• an acquisition agreement has been entered into but the acquisition has not completed and the SPAC has not made an announcement as set out above.[5]

Use of the six-month extension option (under b. above) must be notified to a Regulatory Information Service before the end of the original two-year time period or the extended three-year time period.

While the ability to extend the deadline to complete an acquisition without shareholder approval will provide flexibility to SPACs that experience delays in completing an acquisition that is otherwise well-advanced (particularly in regulated industries where regulatory approvals could prolong an acquisition timeline), sponsors should discuss the marketing implications of this additional flexibility with their advisers before incorporating it into the terms of the deal.

  • Corporate approvals: Board and shareholder approvals are required for an acquisition.[6] To mitigate risks arising from conflicts of interest:
    • any board member who is, or an associate of whom is, a director of the target or of a subsidiary of the target, or who has a conflict of interest in relation to the target company or any of its subsidiaries,[7] must be excluded from board discussions and voting on the acquisition;
    • the board must publish a ‘fair and reasonable’ statement if any of the directors have a conflict of interest in relation to the target or any of its subsidiaries, which reflects advice from an independent adviser.[8] We expect that SPACs will generally aim to satisfy this condition by obtaining a ‘fairness opinion’ on the terms of the acquisition; and
    • the SPAC’s founders, sponsors and directors must be excluded from voting their shares on the acquisition. However, the FCA has clarified that founders and sponsors that are directors will be able to vote as part of the board approval, provided they are not excluded due to conflicts (as set out above).
  • Redemption option: investors have the right to require the SPAC to redeem or otherwise purchase their shares for a predetermined amount before an acquisition is completed, regardless of how they voted in relation to the acquisition;[9] and
  • Disclosure requirements: provision of sufficient disclosure to investors regarding key terms and risks from the time of the SPAC’s initial listing through to announcement and conclusion of any acquisition (see Part II below for further details).

The SPAC must provide a written confirmation from its board to the FCA that the eligibility criteria have been met and will continue to be met until an acquisition is completed. The SPAC must supply evidence of the basis upon which it considers that it meets the criteria, if requested by the FCA.

II. Disclosure Requirements for UK-listed SPACs

Issuers are subject to existing UK disclosure requirements under the UK Prospectus Regulation, UK Market Abuse Regulation (“UK MAR”) and the Transparency Rules (DTR 4 to 6). However, the FCA has also set out certain specific disclosures that a SPAC must include in its announcement[10] of an acquisition (where the FCA has agreed that the presumption of suspension does not apply as a result of the SPAC meeting the eligibility criteria):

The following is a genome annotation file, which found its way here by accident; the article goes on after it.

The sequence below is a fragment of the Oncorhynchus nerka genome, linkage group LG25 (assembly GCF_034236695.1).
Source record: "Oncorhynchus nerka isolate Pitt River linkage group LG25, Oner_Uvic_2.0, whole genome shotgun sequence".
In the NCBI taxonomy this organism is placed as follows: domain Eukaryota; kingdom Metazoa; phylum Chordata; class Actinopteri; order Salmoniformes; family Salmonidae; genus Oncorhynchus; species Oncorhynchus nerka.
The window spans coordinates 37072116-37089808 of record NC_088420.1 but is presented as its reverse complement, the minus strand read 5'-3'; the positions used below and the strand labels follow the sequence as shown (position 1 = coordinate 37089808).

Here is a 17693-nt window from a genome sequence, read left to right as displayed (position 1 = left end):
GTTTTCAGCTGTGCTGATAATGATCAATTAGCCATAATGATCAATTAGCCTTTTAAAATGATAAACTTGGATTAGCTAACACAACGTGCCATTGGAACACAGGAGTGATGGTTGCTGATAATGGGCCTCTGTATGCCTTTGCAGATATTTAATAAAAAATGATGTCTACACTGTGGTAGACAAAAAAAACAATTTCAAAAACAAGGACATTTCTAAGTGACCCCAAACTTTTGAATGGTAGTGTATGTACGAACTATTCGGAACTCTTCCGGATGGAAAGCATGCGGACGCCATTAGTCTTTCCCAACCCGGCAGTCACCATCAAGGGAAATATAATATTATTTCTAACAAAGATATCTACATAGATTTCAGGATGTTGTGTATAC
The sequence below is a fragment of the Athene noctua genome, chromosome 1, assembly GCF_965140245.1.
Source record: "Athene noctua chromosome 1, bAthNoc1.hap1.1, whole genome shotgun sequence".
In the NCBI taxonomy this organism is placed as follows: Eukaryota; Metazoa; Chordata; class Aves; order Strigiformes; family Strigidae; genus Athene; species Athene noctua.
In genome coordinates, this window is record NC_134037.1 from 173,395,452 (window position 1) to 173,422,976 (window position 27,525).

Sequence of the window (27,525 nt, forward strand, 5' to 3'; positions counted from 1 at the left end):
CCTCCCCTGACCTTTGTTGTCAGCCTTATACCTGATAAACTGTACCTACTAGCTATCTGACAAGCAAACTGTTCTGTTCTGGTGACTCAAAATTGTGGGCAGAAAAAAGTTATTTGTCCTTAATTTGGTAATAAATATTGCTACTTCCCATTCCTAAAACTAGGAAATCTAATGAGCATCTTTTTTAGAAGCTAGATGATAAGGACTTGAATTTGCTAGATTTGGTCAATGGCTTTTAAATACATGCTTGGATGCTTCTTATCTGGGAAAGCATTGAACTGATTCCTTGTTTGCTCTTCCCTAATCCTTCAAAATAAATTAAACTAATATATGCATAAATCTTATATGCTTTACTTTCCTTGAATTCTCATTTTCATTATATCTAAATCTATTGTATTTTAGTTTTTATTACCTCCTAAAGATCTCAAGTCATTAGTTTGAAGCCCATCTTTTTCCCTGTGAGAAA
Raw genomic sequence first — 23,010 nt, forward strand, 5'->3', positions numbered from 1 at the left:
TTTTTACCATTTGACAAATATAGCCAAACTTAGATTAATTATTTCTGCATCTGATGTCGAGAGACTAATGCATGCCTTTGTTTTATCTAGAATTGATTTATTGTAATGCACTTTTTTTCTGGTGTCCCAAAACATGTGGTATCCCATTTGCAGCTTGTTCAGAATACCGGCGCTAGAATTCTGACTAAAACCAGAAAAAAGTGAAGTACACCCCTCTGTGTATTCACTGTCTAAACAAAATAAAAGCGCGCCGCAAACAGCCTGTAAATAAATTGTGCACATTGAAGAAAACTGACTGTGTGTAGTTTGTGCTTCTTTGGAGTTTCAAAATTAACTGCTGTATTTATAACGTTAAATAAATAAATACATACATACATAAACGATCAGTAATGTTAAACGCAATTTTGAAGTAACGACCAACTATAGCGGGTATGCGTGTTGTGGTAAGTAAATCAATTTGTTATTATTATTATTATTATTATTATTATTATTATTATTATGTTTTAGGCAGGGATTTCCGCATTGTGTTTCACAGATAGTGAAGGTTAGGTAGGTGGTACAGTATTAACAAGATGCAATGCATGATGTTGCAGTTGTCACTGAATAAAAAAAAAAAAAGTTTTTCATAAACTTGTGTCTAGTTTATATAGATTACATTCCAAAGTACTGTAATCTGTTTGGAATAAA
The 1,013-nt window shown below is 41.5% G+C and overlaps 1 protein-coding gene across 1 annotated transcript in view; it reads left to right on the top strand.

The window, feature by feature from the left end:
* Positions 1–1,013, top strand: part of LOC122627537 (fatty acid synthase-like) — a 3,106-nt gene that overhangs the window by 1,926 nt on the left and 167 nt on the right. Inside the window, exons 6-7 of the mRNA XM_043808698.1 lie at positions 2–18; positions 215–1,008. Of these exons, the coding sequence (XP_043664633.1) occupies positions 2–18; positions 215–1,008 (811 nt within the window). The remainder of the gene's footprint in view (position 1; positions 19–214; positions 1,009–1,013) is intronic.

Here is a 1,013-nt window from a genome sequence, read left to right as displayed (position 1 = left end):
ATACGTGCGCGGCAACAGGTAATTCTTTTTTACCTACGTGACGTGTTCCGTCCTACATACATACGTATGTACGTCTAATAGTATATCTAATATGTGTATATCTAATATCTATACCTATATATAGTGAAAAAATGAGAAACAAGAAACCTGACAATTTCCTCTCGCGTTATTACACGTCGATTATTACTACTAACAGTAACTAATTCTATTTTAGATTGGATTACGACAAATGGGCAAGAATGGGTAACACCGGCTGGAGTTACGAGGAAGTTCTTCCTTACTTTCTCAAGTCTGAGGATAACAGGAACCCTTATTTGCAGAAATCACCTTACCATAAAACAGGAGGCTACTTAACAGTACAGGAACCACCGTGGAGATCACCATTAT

• a description of the business carried on by the target;
  • hyperlinks to all relevant publicly available information on the target;[11]
  • all material terms of the proposed transaction, including the expected dilution effect on public shareholders from securities held by directors, sponsors or founding shareholders, or from new securities issued or expected to be issued as part of the transaction;
  • the proposed timetable for the transaction;
  • an indication of how the target has been, or will be assessed and valued by the SPAC, with reference to any selection and evaluation process for prospective target companies set out in the prospectus published in relation to the admission to listing of the SPAC’s shares; and
  • any other material details and information which the SPAC is aware of, or ought reasonably to be aware of, about the target or the proposed transaction that an investor in the SPAC needs to make a properly informed decision.

The FCA has acknowledged that certain information may not be available at the point of the announcement. In such cases, the announcement must also identify the missing information. The SPAC would then be required to publish such information when it is known, or the SPAC becomes, or ought reasonably have become, aware of it, and in any event in sufficient time before shareholder approval for the acquisition is sought. This means, for instance, that the FCA does not expect provisional due diligence or financial accounts being prepared to support a final deal to be published before they are finalised, but would expect such information to be provided in time to inform the shareholder vote.